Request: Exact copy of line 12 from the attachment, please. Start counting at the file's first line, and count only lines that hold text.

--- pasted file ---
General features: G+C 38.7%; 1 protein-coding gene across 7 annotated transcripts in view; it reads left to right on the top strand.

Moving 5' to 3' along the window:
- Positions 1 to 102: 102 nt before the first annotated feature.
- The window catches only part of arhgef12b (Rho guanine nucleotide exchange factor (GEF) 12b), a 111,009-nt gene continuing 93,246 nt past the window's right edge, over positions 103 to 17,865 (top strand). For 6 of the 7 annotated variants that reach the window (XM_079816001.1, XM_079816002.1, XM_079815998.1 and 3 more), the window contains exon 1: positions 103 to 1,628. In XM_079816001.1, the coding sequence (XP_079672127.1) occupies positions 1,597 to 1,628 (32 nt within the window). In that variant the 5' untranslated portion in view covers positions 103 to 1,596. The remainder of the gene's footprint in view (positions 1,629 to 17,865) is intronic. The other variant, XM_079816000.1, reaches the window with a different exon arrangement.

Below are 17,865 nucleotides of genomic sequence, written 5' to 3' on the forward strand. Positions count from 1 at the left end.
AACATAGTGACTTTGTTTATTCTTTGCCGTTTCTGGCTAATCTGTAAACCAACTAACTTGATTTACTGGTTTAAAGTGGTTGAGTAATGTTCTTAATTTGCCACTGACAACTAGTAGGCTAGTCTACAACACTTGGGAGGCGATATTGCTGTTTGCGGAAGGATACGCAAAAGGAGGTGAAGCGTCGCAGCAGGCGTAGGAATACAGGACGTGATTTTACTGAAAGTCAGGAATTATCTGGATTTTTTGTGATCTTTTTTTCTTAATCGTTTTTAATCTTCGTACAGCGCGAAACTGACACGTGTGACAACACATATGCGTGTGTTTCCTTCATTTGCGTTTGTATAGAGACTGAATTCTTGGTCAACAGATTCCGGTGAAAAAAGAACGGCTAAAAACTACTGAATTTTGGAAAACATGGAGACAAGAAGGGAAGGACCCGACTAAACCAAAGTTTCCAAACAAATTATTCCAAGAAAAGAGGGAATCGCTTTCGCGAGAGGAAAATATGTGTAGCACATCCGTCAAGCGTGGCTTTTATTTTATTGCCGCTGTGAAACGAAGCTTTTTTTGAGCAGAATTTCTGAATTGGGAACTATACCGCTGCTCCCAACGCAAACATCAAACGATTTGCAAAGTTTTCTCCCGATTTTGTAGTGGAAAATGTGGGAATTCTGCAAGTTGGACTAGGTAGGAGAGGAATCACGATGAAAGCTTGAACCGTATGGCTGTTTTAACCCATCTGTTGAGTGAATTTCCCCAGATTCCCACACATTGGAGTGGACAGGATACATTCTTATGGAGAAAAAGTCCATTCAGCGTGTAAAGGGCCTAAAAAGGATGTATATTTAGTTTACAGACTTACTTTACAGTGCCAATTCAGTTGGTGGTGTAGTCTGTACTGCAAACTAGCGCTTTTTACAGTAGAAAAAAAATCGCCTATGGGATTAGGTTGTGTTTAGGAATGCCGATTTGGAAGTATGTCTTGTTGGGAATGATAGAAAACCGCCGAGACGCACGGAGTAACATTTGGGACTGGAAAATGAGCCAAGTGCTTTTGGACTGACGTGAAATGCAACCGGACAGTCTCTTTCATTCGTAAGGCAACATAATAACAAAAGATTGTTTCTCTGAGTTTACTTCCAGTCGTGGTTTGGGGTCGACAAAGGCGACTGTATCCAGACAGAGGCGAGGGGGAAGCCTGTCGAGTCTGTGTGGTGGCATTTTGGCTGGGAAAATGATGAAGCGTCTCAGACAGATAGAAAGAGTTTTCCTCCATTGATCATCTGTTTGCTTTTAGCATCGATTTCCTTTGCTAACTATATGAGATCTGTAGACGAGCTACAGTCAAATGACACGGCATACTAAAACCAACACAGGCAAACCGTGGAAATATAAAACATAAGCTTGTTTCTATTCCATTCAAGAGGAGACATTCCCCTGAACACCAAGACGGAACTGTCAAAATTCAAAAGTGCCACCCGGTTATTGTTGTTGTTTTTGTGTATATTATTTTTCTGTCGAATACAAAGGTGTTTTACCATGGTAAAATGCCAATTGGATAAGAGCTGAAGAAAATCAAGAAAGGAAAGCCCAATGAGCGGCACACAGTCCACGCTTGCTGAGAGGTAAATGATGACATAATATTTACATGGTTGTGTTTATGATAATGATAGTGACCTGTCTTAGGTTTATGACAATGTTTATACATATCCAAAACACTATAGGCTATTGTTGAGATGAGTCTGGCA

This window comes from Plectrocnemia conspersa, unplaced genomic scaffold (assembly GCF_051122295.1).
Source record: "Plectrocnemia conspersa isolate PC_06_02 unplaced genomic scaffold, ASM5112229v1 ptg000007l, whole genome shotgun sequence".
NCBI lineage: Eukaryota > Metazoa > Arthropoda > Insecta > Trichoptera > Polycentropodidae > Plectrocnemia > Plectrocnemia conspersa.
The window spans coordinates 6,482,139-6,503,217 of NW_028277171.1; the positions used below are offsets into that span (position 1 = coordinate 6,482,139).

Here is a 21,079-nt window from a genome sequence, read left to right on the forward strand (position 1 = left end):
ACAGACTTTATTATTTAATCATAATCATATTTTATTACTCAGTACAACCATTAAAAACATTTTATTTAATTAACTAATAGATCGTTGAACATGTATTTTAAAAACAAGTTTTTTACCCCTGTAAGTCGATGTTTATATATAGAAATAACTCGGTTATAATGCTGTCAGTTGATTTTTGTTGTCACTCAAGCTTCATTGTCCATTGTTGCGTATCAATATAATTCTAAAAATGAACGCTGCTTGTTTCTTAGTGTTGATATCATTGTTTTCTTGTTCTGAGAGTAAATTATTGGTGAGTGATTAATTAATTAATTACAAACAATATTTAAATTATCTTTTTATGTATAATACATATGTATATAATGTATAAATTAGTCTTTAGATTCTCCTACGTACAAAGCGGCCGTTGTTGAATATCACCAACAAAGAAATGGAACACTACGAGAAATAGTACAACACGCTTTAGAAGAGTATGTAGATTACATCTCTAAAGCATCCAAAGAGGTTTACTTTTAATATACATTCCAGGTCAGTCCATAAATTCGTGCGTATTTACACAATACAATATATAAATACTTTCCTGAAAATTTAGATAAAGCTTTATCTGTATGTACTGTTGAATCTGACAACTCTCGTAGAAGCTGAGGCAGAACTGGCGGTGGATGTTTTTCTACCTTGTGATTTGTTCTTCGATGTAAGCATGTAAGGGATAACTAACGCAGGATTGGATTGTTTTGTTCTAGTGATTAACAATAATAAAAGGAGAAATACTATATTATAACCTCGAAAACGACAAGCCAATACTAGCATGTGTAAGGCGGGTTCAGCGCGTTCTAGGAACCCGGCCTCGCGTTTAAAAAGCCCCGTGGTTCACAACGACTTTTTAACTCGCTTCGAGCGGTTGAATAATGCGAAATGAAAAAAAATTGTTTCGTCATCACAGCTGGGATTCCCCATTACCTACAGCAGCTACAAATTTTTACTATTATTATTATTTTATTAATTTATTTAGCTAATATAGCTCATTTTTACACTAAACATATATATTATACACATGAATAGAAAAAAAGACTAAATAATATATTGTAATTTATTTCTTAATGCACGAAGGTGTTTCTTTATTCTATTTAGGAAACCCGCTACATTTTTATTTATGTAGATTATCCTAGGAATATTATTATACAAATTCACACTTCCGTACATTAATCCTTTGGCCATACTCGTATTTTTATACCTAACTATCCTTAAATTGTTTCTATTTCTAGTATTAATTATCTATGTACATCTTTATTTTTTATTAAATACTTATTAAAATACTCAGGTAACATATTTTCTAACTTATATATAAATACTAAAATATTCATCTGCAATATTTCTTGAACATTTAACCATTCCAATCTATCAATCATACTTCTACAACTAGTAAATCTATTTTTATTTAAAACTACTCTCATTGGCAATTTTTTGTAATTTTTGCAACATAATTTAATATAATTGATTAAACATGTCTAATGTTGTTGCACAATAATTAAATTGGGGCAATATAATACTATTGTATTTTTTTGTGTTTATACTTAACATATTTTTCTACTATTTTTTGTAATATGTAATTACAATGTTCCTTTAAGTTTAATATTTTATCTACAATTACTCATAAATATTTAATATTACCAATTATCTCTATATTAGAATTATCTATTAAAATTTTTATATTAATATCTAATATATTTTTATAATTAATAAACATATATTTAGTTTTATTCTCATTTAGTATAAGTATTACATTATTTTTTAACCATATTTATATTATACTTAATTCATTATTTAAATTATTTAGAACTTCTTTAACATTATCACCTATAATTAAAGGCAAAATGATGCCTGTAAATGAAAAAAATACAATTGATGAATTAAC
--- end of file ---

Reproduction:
ACAGACTTTATTATTTAATCATAATCATATTTTATTACTCAGTACAACCATTAAAAACATTTTATTTAATTAACTAATAGATCGTTGAACATGTATTTTAAAAACAAGTTTTTTACCCCTGTAAGTCGATGTTTATATATAGAAATAACTCGGTTATAATGCTGTCAGTTGATTTTTGTTGTCACTCAAGCTTCATTGTCCATTGTTGCGTATCAATATAATTCTAAAAATGAACGCTGCTTGTTTCTTAGTGTTGATATCATTGTTTTCTTGTTCTGAGAGTAAATTATTGGTGAGTGATTAATTAATTAATTACAAACAATATTTAAATTATCTTTTTATGTATAATACATATGTATATAATGTATAAATTAGTCTTTAGATTCTCCTACGTACAAAGCGGCCGTTGTTGAATATCACCAACAAAGAAATGGAACACTACGAGAAATAGTACAACACGCTTTAGAAGAGTATGTAGATTACATCTCTAAAGCATCCAAAGAGGTTTACTTTTAATATACATTCCAGGTCAGTCCATAAATTCGTGCGTATTTACACAATACAATATATAAATACTTTCCTGAAAATTTAGATAAAGCTTTATCTGTATGTACTGTTGAATCTGACAACTCTCGTAGAAGCTGAGGCAGAACTGGCGGTGGATGTTTTTCTACCTTGTGATTTGTTCTTCGATGTAAGCATGTAAGGGATAACTAACGCAGGATTGGATTGTTTTGTTCTAGTGATTAACAATAATAAAAGGAGAAATACTATATTATAACCTCGAAAACGACAAGCCAATACTAGCATGTGTAAGGCGGGTTCAGCGCGTTCTAGGAACCCGGCCTCGCGTTTAAAAAGCCCCGTGGTTCACAACGACTTTTTAACTCGCTTCGAGCGGTTGAATAATGCGAAATGAAAAAAAATTGTTTCGTCATCACAGCTGGGATTCCCCATTACCTACAGCAGCTACAAATTTTTACTATTATTATTATTTTATTAATTTATTTAGCTAATATAGCTCATTTTTACACTAAACATATATATTATACACATGAATAGAAAAAAAGACTAAATAATATATTGTAATTTATTTCTTAATGCACGAAGGTGTTTCTTTATTCTATTTAGGAAACCCGCTACATTTTTATTTATGTAGATTATCCTAGGAATATTATTATACAAATTCACACTTCCGTACATTAATCCTTTGGCCATACTCGTATTTTTATACCTAACTATCCTTAAATTGTTTCTATTTCTAGTATTAATTATCTATGTACATCTTTATTTTTTATTAAATACTTATTAAAATACTCAGGTAACATATTTTCTAACTTATATATAAATACTAAAATATTCATCTGCAATATTTCTTGAACATTTAACCATTCCAATCTATCAATCATACTTCTACAACTAGTAAATCTATTTTTATTTAAAACTACTCTCATTGGCAATTTTTTGTAATTTTTGCAACATAATTTAATATAATTGATTAAACATGTCTAATGTTGTTGCACAATAATTAAATTGGGGCAATATAATACTATTGTATTTTTTTGTGTTTATACTTAACATATTTTTCTACTATTTTTTGTAATATGTAATTACAATGTTCCTTTAAGTTTAATATTTTATCTACAATTACTCATAAATATTTAATATTACCAATTATCTCTATATTAGAATTATCTATTAAAATTTTTATATTAATATCTAATATATTTTTATAATTAATAAACATATATTTAGTTTTATTCTCATTTAGTATAAGTATTACATTATTTTTTAACCATATTTATATTATACTTAATTCATTATTTAAATTATTTAGAACTTCTTTAACATTATCACCTATAATTAAAGGCAAAATGATGCCTGTAAATGAAAAAAATACAATTGATGAATTAAC